It is usually none of their business, but they ask anyway. They want to know where the boys’ father is. And then they almost always say to her, “Ah, ma sei giovane. Ti rifarai una vita.” You are young. You’ll make a new life for yourself.
They mean well, but the implication stings. She usually feels a little indignant then.
“This is my life,” is what she says, softly, and smiles, probably too widely. Sometimes she adds, “I make it every day.”
Most assume she has misunderstood; she’s a foreigner, it’s possible. But she knows what they meant and her answer is a challenge: Tell me what you really mean. Tell me I am still young enough to find a man. And say my life counts less until I do. And sometimes they do. Say she’ll meet a man, that is.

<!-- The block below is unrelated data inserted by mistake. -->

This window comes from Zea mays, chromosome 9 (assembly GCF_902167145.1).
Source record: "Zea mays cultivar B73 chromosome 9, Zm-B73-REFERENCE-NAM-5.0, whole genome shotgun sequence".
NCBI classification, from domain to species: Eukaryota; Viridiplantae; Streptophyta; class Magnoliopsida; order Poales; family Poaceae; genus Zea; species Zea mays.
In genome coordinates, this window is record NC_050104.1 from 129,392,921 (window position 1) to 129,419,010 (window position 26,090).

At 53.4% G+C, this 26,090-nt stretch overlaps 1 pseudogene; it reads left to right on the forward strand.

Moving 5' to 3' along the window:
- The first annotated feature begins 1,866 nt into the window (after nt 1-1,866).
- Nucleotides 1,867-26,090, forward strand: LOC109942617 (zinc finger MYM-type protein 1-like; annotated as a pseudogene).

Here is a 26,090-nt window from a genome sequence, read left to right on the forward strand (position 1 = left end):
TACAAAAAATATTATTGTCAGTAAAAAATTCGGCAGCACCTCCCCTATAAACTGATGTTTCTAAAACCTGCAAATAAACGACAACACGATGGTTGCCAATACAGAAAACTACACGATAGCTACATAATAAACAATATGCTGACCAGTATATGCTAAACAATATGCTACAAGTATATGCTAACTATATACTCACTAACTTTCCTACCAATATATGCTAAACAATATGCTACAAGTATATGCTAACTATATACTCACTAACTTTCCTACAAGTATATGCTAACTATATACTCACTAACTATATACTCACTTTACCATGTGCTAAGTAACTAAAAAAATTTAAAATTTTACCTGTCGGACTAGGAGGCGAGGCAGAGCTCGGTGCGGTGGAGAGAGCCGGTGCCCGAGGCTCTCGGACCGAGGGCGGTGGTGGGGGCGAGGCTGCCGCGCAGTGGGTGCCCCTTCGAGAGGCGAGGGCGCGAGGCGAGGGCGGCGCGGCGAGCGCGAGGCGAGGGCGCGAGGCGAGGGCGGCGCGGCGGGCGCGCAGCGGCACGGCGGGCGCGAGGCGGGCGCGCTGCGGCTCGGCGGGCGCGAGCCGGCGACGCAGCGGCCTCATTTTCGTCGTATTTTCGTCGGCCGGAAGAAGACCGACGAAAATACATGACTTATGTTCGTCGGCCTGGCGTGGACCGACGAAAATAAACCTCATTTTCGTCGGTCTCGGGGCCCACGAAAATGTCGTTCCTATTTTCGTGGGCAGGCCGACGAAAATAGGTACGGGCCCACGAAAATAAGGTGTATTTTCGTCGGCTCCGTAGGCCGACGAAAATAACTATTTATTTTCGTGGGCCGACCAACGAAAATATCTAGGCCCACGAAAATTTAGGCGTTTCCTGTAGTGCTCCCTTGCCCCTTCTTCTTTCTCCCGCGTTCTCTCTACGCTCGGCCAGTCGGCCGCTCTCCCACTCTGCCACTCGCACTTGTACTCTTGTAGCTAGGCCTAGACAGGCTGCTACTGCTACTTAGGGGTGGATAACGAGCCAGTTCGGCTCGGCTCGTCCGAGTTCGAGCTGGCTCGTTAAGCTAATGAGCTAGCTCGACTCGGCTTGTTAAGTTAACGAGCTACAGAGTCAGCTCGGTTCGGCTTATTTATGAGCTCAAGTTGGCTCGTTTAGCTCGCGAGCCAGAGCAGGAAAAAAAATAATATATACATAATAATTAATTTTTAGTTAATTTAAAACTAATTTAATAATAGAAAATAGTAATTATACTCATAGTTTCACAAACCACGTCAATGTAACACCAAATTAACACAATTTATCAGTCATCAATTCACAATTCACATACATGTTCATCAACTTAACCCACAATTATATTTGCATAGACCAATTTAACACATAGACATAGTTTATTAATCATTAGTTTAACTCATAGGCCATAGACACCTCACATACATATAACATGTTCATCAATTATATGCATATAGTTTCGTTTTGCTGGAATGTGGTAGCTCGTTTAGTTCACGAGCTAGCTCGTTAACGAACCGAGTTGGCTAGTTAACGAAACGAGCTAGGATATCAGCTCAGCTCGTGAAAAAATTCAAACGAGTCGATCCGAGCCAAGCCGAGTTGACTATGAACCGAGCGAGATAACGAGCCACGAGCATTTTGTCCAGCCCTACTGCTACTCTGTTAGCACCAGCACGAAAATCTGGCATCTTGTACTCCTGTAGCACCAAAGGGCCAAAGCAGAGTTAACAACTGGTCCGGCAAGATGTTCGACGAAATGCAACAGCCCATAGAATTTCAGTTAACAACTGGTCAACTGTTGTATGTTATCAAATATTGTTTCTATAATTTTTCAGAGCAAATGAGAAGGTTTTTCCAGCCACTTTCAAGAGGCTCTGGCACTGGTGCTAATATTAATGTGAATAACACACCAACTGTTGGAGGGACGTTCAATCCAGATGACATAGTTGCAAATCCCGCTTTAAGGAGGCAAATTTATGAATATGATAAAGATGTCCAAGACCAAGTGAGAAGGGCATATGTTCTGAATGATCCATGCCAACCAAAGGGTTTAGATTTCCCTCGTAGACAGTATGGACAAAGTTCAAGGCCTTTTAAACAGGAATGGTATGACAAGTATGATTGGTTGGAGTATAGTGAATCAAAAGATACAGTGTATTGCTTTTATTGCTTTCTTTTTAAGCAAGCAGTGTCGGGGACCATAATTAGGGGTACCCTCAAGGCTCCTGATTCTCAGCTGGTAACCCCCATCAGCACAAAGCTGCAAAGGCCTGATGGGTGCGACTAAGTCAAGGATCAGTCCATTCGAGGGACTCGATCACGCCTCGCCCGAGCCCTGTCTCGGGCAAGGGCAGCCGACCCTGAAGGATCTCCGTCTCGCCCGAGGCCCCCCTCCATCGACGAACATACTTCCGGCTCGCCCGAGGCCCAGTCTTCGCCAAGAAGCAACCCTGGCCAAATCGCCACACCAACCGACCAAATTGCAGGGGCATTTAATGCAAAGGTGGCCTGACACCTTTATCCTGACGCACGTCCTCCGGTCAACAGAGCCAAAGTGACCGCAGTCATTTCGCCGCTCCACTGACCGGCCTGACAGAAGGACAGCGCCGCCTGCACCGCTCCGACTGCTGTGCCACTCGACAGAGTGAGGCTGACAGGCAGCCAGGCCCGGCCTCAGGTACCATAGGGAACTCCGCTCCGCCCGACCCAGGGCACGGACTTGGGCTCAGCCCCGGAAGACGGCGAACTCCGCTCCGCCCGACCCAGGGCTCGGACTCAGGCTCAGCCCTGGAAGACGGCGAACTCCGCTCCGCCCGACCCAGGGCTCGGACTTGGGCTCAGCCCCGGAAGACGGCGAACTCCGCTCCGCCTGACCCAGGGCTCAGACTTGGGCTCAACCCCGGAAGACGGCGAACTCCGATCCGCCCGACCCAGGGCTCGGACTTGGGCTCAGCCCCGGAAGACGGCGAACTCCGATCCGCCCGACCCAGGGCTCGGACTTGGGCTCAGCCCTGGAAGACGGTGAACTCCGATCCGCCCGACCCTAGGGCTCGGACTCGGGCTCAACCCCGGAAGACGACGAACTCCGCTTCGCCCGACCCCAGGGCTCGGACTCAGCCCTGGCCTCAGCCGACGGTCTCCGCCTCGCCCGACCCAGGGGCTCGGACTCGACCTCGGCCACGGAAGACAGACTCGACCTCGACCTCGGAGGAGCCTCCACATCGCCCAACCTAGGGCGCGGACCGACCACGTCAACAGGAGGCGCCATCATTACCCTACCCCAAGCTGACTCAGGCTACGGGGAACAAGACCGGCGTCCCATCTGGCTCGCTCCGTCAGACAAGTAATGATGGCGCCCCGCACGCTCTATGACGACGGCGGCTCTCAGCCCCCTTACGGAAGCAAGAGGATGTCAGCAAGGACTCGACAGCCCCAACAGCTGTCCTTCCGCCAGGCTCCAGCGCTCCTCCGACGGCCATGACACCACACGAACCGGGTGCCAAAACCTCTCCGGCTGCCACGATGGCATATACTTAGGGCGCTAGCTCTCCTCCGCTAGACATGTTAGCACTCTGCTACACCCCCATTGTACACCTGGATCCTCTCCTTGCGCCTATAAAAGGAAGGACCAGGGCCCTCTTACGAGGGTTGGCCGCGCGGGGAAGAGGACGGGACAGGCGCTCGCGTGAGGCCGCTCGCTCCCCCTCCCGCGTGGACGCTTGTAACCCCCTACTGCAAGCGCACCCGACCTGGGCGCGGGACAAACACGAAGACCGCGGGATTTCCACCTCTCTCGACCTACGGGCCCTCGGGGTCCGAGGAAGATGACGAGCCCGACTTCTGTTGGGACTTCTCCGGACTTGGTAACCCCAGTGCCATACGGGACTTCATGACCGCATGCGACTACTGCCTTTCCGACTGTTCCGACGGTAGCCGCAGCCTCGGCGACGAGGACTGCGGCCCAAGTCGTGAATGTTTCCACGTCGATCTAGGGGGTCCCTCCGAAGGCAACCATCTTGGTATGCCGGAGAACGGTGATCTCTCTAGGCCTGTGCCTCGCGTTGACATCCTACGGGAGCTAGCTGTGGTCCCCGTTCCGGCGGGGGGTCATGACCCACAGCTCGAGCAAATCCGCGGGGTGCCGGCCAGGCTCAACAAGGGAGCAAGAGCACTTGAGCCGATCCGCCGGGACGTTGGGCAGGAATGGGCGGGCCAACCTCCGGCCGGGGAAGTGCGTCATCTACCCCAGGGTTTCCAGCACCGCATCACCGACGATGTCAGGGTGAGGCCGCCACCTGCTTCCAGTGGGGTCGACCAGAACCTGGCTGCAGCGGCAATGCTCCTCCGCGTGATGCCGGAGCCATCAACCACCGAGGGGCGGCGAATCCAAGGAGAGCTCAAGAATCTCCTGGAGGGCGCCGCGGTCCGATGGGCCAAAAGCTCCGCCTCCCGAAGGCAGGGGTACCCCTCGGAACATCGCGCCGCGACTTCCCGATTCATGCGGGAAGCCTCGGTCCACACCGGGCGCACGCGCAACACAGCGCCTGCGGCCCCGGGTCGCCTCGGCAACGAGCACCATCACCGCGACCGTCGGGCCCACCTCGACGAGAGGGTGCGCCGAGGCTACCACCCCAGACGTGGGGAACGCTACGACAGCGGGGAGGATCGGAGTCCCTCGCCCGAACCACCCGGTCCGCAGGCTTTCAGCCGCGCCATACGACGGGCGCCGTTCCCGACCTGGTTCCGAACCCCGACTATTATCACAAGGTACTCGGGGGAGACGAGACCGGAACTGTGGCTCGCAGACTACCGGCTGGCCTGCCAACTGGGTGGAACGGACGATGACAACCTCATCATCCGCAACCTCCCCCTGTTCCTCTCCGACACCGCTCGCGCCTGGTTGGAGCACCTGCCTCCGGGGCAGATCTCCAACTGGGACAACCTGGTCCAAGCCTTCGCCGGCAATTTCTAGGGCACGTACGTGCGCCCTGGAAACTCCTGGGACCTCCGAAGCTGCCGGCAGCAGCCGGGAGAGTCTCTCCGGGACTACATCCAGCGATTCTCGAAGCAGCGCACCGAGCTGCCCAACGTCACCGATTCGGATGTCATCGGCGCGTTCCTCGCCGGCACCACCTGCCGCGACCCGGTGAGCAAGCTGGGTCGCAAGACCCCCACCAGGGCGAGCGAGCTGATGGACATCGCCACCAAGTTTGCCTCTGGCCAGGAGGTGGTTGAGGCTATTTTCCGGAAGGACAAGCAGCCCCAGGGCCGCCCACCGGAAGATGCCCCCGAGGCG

She knows they mean well; it’s just that they are the ones who don’t quite understand. They assume she wants the same things they want for her (although not even she knows what she wants) and it has less to do with her than it does with their idea of a life, a woman’s life, and what that should be.
Who says her life is not a life, or is something less, because there is no man? She refuses to believe it. In some respects it is more. Take the big important things – no wait, don’t do that – take the small important things, the most important parts you can’t see from so far away, take those things, consider what counts, and you see a life is a life and what has changed is how she lives it, not what it is.